"SURVIVAL SKILLS TO SUCCEED
AND MAKE IT THROUGH LIFE HAPPILY"
by Laurel

 Life is one tough business.  We are thrust at birth into a harsh environment
where we are instantly overwhelmed with light, sound, and new sensations.  As we
gasp our first breath of cold, strange air and are cut off from our life-nourishing
umbilical, we must learn to survive on our own.  It would certainly be nice to be
back in the warm, safe comfort of the womb, but once out there is no turning back.
As we frail humans grow, we are constantly learning new skills in order to survive.
Our almost hairless bodies adapt, and we learn to clothe ourselves to keep from
being overcome by all sorts of assaults from the environment.

 As we make our way through life, we must also clothe our psyches in order to
adapt to tremendous pressures from society.  This adaptation is called coping, and
we learn to do this from the day we are born.  We learn to cope with physical
discomfort, and we learn to cope with emotional deprivation by finding ways to
satisfy ourselves.  Some people learn this mechanism better than others, and those
who fail at using this wonderful mental tool soon find that they are at a
disadvantage.

 During our everyday lives we are inevitably faced with crises and problems
that must be met head-on.  As we look at the people we know, all of us are aware
that personality type plays an enormous role in determining how we handle
situations.  There are some who fold under pressure and there are a few who
instinctively take the lead.  Scientists have conducted tests for years trying to
determine the psychological makeup of various individuals.  They have labeled people with "Type A" and "Type B" personalities, and have assigned various characteristics to each.  These scientific geniuses have even labeled different body types, such as endomorphic and ectomorphic, in order to explain why we act as we do.  They constantly argue whether environment or heredity has made the largest impact in determining our personalities.  All of this psychological labeling offers a fine explanation as to why we do the things we do, but in the long run we are still stuck with ourselves and we must make the best of it.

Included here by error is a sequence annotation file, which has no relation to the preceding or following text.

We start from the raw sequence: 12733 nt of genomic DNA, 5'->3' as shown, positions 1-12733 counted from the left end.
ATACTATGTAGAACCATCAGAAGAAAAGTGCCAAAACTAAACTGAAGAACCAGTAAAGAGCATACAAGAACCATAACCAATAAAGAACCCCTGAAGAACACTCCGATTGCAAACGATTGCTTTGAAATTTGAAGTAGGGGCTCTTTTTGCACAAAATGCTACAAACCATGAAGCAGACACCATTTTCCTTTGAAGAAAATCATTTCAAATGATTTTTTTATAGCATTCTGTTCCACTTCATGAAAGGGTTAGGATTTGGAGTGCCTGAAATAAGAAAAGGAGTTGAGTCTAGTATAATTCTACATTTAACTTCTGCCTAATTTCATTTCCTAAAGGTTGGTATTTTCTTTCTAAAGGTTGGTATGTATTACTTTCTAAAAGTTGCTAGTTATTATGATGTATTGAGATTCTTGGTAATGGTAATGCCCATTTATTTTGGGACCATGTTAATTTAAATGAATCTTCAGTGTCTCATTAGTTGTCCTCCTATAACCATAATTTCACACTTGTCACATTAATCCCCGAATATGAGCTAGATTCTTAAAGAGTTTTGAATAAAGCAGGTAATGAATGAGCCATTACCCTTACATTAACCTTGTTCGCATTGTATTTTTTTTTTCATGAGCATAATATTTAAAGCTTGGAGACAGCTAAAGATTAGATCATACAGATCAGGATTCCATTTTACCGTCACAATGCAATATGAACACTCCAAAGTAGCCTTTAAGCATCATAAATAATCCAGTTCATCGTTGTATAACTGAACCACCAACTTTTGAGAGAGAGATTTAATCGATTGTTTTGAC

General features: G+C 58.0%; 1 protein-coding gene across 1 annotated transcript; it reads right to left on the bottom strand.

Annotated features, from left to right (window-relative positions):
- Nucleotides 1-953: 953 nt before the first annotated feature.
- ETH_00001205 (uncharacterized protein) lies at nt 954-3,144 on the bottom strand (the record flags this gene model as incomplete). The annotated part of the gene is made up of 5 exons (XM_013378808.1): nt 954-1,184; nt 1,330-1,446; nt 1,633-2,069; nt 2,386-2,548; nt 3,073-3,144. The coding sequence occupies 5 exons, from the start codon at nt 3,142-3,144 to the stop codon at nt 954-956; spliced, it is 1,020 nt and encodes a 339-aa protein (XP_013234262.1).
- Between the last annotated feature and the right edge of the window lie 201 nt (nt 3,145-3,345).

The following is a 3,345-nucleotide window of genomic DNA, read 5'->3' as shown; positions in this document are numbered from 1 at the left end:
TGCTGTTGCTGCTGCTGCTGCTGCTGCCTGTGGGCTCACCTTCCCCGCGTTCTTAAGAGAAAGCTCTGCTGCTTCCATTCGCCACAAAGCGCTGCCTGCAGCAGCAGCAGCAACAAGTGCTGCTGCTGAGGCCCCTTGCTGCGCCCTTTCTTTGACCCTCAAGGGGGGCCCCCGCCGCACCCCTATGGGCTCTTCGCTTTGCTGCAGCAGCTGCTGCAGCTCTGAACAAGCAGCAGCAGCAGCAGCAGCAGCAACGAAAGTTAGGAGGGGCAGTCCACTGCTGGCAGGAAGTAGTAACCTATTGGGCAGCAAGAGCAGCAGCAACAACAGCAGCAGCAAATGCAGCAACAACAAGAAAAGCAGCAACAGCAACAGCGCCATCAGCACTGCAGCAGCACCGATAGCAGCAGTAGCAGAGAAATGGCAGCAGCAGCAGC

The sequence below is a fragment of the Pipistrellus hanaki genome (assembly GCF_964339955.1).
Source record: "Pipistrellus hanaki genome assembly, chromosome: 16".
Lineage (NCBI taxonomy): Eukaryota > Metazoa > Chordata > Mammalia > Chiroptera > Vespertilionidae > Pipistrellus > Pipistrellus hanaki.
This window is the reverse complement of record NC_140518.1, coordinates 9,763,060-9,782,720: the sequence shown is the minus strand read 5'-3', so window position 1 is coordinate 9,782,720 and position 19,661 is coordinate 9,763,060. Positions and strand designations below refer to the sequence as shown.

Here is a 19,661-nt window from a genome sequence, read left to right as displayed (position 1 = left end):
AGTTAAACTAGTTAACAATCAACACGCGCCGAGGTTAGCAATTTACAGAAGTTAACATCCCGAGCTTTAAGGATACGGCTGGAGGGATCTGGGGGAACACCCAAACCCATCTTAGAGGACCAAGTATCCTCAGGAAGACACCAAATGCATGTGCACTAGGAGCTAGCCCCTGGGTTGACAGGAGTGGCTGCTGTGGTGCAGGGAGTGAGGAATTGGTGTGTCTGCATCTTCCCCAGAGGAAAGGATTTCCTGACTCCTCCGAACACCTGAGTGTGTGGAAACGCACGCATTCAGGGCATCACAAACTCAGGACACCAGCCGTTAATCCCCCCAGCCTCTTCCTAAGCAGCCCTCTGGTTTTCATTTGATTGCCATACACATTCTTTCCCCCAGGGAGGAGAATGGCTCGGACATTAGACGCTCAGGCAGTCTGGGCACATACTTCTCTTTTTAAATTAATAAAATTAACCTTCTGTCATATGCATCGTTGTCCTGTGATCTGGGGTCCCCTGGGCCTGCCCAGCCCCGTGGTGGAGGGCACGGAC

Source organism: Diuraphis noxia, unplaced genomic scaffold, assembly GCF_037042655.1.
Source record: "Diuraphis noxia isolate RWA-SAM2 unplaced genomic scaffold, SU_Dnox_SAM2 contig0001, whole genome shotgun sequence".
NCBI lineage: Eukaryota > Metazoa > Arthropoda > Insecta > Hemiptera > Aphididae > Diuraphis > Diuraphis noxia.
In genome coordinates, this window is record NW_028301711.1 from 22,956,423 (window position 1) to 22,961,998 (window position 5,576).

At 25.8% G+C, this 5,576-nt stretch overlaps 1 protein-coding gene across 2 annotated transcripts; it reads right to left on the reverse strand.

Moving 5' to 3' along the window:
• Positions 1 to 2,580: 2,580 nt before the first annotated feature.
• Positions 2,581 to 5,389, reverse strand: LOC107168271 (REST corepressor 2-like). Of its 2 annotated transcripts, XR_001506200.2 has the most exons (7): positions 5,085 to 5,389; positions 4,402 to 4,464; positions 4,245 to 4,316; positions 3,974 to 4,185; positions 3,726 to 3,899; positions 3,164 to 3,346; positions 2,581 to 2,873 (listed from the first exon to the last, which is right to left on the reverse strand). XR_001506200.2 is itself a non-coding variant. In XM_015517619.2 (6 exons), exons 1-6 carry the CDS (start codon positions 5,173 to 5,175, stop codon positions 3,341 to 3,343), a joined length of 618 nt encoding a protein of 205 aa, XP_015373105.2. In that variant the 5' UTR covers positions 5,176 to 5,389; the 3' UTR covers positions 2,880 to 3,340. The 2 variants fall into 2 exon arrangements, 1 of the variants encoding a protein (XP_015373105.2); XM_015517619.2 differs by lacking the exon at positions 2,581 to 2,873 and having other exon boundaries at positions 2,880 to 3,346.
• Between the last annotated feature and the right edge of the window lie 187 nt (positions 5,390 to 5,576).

It is a good thing to know and understand ourselves.  In this way we can
better understand others and be able to get along with them.  In social situations
we can cope with others' foibles and in the workplace we can cope with everyday
pressures.  We all know what it is like to have the phone ringing off the hook,
while at the same time your attention is demanded by others who need something.
Those who have not learned to cope with this kind of pressure soon display physical
discomforts, such as ulcers and headaches, and find that they would rather be
somewhere else rather than at work.  Those who remain at home to raise families are also faced with difficult situations and must use this coping mechanism in order to survive.  Few men can appreciate the pressure created by having to run a household and cope with demanding, whiny kids at the same time.  Only those who have developed a strong coping mechanism and are highly organized are able to come through this situation unscathed and with their sense of humor intact.

 Life is one tough business.  People use many different methods of trying to
get through the day.  Some turn to the Bible and religion, while others use
crutches, such as drugs, food, cigarettes, or alcohol.  The majority, however, have
learned to be strong and are able to cope with all the vagaries of life.  People are
amazing in their individuality, and like the proverbial cat that always lands on its
feet, we have learned to adapt by using this most wonderful coping mechanism.
Without it, most of us would still be huddling in our caves, afraid and tentative,
not willing to step out into the light of day.

 Laurel